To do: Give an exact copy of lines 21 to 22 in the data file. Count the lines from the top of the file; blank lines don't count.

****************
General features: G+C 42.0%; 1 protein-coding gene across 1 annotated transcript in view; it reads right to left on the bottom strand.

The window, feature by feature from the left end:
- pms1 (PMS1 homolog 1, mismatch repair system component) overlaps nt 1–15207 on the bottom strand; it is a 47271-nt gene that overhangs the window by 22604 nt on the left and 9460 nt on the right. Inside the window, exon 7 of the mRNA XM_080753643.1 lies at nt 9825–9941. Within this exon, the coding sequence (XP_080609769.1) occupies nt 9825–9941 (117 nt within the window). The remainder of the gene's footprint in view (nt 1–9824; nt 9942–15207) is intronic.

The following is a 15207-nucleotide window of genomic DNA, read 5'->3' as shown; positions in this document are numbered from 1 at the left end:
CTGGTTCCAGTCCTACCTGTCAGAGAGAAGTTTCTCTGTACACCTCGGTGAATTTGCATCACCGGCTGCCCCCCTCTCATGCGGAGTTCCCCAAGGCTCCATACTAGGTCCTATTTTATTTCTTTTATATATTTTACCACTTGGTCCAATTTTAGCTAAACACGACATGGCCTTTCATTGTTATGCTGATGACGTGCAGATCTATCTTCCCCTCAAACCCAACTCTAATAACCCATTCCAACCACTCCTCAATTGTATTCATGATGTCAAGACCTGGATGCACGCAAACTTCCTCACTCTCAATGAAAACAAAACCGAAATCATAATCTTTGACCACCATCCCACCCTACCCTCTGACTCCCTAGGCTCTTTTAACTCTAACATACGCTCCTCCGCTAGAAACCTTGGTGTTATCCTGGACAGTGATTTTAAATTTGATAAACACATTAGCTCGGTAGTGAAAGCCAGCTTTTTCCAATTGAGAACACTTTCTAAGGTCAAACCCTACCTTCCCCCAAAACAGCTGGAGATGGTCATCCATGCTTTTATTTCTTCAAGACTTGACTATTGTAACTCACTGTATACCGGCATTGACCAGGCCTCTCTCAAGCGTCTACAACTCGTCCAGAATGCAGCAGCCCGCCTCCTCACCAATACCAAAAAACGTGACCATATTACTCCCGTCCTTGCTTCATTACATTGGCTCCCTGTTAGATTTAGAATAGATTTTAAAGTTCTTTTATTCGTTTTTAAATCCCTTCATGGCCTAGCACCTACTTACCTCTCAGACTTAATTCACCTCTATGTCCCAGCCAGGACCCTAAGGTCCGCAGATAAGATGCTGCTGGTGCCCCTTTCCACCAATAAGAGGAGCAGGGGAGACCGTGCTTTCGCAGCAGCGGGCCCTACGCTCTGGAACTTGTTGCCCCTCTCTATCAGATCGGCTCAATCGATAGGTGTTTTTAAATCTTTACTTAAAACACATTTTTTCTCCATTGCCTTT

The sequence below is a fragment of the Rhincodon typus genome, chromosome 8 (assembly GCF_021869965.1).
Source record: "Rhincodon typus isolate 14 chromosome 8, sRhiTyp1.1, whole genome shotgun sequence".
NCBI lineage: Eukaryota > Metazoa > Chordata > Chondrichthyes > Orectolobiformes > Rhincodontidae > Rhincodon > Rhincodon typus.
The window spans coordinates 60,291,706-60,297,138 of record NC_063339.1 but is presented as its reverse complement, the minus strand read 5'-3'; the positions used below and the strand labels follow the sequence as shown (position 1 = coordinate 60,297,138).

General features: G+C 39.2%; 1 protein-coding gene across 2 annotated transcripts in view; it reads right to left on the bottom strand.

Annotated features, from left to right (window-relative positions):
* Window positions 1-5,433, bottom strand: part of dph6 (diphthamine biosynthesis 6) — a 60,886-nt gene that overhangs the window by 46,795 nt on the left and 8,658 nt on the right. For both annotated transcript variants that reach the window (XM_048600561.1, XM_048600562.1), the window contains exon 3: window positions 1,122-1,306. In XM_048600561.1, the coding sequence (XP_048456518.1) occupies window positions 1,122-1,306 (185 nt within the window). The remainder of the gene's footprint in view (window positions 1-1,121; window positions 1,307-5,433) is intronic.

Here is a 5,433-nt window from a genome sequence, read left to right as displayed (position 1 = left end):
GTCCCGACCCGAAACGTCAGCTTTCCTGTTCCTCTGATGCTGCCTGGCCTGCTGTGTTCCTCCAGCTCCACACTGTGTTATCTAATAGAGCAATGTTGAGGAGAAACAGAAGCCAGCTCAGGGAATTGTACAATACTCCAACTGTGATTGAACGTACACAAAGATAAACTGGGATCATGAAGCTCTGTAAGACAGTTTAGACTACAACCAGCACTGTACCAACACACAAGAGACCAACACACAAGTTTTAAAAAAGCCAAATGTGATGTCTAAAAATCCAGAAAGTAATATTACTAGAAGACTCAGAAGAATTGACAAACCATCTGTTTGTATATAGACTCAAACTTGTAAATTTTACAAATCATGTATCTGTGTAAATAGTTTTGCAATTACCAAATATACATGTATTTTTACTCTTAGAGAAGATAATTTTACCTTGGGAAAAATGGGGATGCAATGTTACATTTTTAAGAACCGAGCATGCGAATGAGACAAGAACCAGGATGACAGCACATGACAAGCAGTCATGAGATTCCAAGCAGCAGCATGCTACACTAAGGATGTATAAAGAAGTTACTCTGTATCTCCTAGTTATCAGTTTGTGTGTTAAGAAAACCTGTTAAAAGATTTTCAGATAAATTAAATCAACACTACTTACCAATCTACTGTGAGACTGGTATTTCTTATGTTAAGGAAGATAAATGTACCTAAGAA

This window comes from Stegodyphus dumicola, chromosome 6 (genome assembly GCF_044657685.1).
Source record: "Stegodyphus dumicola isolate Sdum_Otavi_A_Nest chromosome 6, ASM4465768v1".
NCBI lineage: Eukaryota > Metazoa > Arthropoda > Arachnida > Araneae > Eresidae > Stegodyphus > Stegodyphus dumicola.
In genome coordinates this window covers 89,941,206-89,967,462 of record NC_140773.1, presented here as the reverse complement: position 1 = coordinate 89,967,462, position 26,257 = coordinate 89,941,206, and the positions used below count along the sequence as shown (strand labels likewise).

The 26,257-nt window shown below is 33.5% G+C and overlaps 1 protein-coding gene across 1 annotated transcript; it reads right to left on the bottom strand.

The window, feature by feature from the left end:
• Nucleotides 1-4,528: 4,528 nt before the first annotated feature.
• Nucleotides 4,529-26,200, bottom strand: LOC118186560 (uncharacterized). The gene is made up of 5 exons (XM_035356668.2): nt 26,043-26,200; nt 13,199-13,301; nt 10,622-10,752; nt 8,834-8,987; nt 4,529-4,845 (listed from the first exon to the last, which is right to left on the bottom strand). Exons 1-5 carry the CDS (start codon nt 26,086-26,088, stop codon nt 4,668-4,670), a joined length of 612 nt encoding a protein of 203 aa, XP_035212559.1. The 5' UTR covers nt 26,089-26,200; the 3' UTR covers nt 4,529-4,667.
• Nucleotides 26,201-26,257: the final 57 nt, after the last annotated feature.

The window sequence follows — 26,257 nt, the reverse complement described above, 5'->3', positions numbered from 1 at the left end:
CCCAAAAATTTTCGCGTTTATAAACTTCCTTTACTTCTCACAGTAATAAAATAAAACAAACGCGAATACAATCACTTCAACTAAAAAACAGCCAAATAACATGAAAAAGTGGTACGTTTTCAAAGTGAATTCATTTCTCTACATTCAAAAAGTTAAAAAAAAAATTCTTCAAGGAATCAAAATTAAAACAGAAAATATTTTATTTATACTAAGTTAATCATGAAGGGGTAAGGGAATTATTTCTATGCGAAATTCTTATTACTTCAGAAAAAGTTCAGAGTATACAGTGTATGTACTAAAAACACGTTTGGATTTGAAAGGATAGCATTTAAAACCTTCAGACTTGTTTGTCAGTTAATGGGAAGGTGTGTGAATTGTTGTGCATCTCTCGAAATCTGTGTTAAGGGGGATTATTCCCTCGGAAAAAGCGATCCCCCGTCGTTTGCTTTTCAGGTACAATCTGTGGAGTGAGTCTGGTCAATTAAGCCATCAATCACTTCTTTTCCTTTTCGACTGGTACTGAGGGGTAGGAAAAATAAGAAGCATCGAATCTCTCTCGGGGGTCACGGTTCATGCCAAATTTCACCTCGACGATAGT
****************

• Nucleotides 1-4,528: 4,528 nt before the first annotated feature.
• Nucleotides 4,529-26,200, bottom strand: LOC118186560 (uncharacterized). The gene is made up of 5 exons (XM_035356668.2): nt 26,043-26,200; nt 13,199-13,301; nt 10,622-10,752; nt 8,834-8,987; nt 4,529-4,845 (listed from the first exon to the last, which is right to left on the bottom strand). Exons 1-5 carry the CDS (start codon nt 26,086-26,088, stop codon nt 4,668-4,670), a joined length of 612 nt encoding a protein of 203 aa, XP_035212559.1. The 5' UTR covers nt 26,089-26,200; the 3' UTR covers nt 4,529-4,667.